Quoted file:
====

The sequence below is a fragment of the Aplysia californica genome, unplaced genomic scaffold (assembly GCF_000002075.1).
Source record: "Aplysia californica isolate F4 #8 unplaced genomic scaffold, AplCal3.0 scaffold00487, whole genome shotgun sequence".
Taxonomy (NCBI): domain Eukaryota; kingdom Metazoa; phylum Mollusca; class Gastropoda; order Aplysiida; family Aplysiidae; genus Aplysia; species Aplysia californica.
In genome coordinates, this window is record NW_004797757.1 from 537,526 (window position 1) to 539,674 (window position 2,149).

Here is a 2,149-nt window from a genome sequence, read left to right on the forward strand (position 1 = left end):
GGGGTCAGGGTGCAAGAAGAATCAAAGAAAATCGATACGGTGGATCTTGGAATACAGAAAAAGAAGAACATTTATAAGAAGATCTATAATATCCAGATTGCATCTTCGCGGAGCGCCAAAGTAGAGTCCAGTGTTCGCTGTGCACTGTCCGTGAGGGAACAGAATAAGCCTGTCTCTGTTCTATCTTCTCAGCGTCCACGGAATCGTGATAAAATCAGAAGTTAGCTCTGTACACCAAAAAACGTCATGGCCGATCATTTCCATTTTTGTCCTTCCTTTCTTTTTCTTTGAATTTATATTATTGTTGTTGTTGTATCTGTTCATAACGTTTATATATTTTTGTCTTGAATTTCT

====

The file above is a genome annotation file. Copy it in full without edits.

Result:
The sequence below is a fragment of the Aplysia californica genome, unplaced genomic scaffold (assembly GCF_000002075.1).
Source record: "Aplysia californica isolate F4 #8 unplaced genomic scaffold, AplCal3.0 scaffold00487, whole genome shotgun sequence".
Taxonomy (NCBI): domain Eukaryota; kingdom Metazoa; phylum Mollusca; class Gastropoda; order Aplysiida; family Aplysiidae; genus Aplysia; species Aplysia californica.
In genome coordinates, this window is record NW_004797757.1 from 537,526 (window position 1) to 539,674 (window position 2,149).

Here is a 2,149-nt window from a genome sequence, read left to right on the forward strand (position 1 = left end):
GGGGTCAGGGTGCAAGAAGAATCAAAGAAAATCGATACGGTGGATCTTGGAATACAGAAAAAGAAGAACATTTATAAGAAGATCTATAATATCCAGATTGCATCTTCGCGGAGCGCCAAAGTAGAGTCCAGTGTTCGCTGTGCACTGTCCGTGAGGGAACAGAATAAGCCTGTCTCTGTTCTATCTTCTCAGCGTCCACGGAATCGTGATAAAATCAGAAGTTAGCTCTGTACACCAAAAAACGTCATGGCCGATCATTTCCATTTTTGTCCTTCCTTTCTTTTTCTTTGAATTTATATTATTGTTGTTGTTGTATCTGTTCATAACGTTTATATATTTTTGTCTTGAATTTCT